I was born on a cold, windy, night in December of 1979.

My father was overwhelmed with joy to bring home his first born son for the holidays, but as with all new parents, he was anxious about the financial obligations of raising a new family.

He had just been hired to teach business classes at a NYC community college, receiving a full-time tenured position right after his first interview.  After he was hired my mother resigned from her job in Manhattan, and she planned on being a stay at home mother until my brother (born in 1982), and I were in grade school.

As my father sat down at the dining room table and started to review his financials, he had to make a tough decision between 3 investment options:

A) 5 year CD in a bank paying 12%

B) Mutual funds (on Jan 2, 1980, the Dow Jones closed at 847 and paid a average dividend of 6%)

C) A large home in Brooklyn with a driveway for $69,000. (NYC median income was @18k)

After some quick deliberation, my 32-year-old father decided on choice (B) AND choice (C). With a stay at home wife and a new-born infant, my father was able to purchase a large home in Brooklyn, a Ford Escort, and his union matched his mutual fund 401k contributions up to 10% annually.

So how was my father and other families like ours able to do it?  How can a  first year college professor purchase a home with two kids, and a stay at home wife?


Let’s be honest, my father didn’t have any competition. From the end of WWII to the end of the Cold War, The United States did not have any strong foreign competition, and we can thank the Soviet Union for that.

The Soviet Union, and the Iron Curtain that it cast over Europe, was the best thing that ever could happen to the United States. With little foreign competition, many U.S companies were able to form strong labor unions, the government could apply trade protections, and we also had an embargo with the entire Soviet Bloc including China, Russia, Ukraine, and half of Germany. My father’s main competition was mostly with other European-Americans living in the United States.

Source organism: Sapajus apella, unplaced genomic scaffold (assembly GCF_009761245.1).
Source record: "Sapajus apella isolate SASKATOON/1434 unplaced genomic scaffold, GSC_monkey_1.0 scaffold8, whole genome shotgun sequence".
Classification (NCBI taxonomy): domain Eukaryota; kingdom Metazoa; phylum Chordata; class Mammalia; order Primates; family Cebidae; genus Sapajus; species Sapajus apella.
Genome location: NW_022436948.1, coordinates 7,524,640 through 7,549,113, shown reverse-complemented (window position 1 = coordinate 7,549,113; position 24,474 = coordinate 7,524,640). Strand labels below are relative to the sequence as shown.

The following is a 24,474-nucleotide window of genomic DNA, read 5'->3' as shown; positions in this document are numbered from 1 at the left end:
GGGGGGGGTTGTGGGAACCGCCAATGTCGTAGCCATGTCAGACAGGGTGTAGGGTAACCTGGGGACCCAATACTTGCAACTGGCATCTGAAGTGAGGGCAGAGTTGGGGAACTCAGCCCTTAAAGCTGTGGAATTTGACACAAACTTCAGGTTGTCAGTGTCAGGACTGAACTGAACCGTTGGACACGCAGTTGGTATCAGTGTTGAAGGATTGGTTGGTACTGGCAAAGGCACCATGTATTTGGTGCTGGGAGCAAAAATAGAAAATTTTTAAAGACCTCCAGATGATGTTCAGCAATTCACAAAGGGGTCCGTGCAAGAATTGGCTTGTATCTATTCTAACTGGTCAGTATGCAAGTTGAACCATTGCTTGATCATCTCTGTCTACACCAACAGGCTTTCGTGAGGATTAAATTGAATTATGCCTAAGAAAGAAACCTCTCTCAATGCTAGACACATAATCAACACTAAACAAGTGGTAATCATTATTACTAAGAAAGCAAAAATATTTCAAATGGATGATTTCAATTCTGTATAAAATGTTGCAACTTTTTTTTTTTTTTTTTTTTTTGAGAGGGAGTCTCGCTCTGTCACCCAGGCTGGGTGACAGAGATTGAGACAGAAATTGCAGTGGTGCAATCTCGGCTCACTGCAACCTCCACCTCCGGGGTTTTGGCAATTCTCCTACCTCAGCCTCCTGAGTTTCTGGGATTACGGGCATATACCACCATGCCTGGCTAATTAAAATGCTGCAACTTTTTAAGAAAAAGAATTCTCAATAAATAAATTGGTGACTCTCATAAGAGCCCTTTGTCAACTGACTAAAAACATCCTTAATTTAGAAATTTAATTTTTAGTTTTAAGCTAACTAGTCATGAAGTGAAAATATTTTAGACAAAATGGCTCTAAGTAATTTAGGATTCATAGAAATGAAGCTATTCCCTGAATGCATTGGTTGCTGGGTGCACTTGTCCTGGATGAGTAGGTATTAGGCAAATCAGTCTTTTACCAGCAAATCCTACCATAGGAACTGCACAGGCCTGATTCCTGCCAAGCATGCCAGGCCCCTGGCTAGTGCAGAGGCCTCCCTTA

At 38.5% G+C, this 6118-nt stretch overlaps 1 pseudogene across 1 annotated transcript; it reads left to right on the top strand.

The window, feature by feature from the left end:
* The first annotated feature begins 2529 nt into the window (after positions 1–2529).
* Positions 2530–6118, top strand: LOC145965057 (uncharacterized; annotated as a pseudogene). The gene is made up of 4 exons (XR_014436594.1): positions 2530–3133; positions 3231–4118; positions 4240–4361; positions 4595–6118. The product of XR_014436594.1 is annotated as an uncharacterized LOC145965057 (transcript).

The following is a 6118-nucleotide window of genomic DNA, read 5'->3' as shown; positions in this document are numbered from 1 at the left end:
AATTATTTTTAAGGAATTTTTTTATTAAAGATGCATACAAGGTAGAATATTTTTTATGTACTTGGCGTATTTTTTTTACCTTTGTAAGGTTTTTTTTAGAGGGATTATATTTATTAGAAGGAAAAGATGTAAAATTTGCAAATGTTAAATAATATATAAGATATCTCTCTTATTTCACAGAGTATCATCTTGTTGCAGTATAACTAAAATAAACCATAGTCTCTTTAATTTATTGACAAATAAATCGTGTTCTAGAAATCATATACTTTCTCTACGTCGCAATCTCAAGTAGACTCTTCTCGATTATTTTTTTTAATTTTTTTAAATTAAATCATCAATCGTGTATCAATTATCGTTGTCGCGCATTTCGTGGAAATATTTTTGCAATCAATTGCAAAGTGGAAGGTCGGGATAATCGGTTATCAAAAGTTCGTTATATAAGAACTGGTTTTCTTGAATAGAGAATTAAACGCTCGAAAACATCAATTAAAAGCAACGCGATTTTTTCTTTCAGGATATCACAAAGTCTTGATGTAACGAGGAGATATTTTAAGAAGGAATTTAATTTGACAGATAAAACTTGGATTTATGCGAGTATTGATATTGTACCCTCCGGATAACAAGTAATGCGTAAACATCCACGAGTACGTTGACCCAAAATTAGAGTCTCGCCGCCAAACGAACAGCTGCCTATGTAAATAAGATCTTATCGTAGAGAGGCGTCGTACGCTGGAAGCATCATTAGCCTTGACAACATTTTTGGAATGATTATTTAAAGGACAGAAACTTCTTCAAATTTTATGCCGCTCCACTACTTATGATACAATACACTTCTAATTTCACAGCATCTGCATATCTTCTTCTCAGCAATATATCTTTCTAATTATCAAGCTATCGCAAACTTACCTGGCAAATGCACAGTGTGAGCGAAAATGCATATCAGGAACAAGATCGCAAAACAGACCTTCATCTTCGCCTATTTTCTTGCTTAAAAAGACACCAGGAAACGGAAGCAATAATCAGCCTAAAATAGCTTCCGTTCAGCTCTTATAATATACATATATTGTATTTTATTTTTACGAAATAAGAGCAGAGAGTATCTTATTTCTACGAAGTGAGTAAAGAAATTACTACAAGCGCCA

So When Did Everything Change?


In late 1989 the Berlin Wall started to come down, and the Soviet Union was disbanded in late 1991. Growing up in Brooklyn there was always some Chinese students in my classes, but in the mid 1990’s is when we started to see a lot of Russians, Ukrainian’s, and Pollack’s immigrate to NYC. My first impression was that they were mostly very poor, but extremely educated, and now almost 20 years later they have been fully integrated into American society.

When your father went for an interview in the late 1970’s or early 80’s, he was competing against “Vinny the Italian”, “Manny the Greek”, and “Frank from Pittsburgh”. Today if you apply for a job teaching business at City University in New York, you are interviewing against 15 Russians with kick ass GPA’s, your IT department at work is run by 35 Indians, and 95 percent of the items you that you own in your house are made in China.

My father had me around the same age that I am now, so let’s look at my 3 investment options:

A) 5 Year CD paying 1.5%

B) Mutual Funds: Dow Jones at 14,000 (will it shoot to 150,000 ? ) with an average dividend of 1.4%

C) Purchase my parent’s house for $890,000 (medium NYC income is$56K)

America has changed.  Job security doesn’t exist,  and a two income household has become a 3 or 4 income household.  That includes either two working adults with two working grandparents, or two working adults with grandma and her social security check. The middle class is gone in America and it isn’t coming back anytime soon. Outside of a major world war, the United States middle class will barely exist for the next several generations.

So what are the children of middle class European-American’s going to do?

A) Work harder

B) Find a middle class society outside of the U.S.

But now we have the American government paying out more in benefits then it collects in revenue. This obviously creates a big economic problem. I’ve always planned to live in the United States for my entire life , but if the living conditions start to quickly deteriorate I will sell my possessions and get on the first boat to Asia.

With two major recessions since 2001, and with the U.S. on the brink of another major one, how much more can the American middle class take?

Read More: Do Poor Americans Deserve An Ivy League Education?

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